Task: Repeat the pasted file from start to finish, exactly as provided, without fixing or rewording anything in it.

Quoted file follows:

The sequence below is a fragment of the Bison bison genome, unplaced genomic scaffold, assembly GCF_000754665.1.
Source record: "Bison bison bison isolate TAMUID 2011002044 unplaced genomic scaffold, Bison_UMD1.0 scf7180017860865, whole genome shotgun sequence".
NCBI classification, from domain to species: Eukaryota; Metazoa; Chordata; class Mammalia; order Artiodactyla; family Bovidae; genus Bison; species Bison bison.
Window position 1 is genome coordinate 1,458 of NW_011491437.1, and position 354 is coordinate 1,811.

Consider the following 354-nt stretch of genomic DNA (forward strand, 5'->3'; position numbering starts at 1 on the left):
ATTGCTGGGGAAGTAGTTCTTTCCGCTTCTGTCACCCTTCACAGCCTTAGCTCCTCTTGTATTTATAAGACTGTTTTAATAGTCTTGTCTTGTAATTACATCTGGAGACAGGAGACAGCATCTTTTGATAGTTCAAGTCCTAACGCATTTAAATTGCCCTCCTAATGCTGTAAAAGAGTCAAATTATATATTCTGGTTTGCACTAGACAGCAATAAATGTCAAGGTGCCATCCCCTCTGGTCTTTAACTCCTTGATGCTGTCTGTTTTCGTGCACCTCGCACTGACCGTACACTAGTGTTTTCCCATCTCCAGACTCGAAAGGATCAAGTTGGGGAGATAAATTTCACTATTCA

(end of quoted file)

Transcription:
The sequence below is a fragment of the Bison bison genome, unplaced genomic scaffold, assembly GCF_000754665.1.
Source record: "Bison bison bison isolate TAMUID 2011002044 unplaced genomic scaffold, Bison_UMD1.0 scf7180017860865, whole genome shotgun sequence".
NCBI classification, from domain to species: Eukaryota; Metazoa; Chordata; class Mammalia; order Artiodactyla; family Bovidae; genus Bison; species Bison bison.
Window position 1 is genome coordinate 1,458 of NW_011491437.1, and position 354 is coordinate 1,811.

Consider the following 354-nt stretch of genomic DNA (forward strand, 5'->3'; position numbering starts at 1 on the left):
ATTGCTGGGGAAGTAGTTCTTTCCGCTTCTGTCACCCTTCACAGCCTTAGCTCCTCTTGTATTTATAAGACTGTTTTAATAGTCTTGTCTTGTAATTACATCTGGAGACAGGAGACAGCATCTTTTGATAGTTCAAGTCCTAACGCATTTAAATTGCCCTCCTAATGCTGTAAAAGAGTCAAATTATATATTCTGGTTTGCACTAGACAGCAATAAATGTCAAGGTGCCATCCCCTCTGGTCTTTAACTCCTTGATGCTGTCTGTTTTCGTGCACCTCGCACTGACCGTACACTAGTGTTTTCCCATCTCCAGACTCGAAAGGATCAAGTTGGGGAGATAAATTTCACTATTCA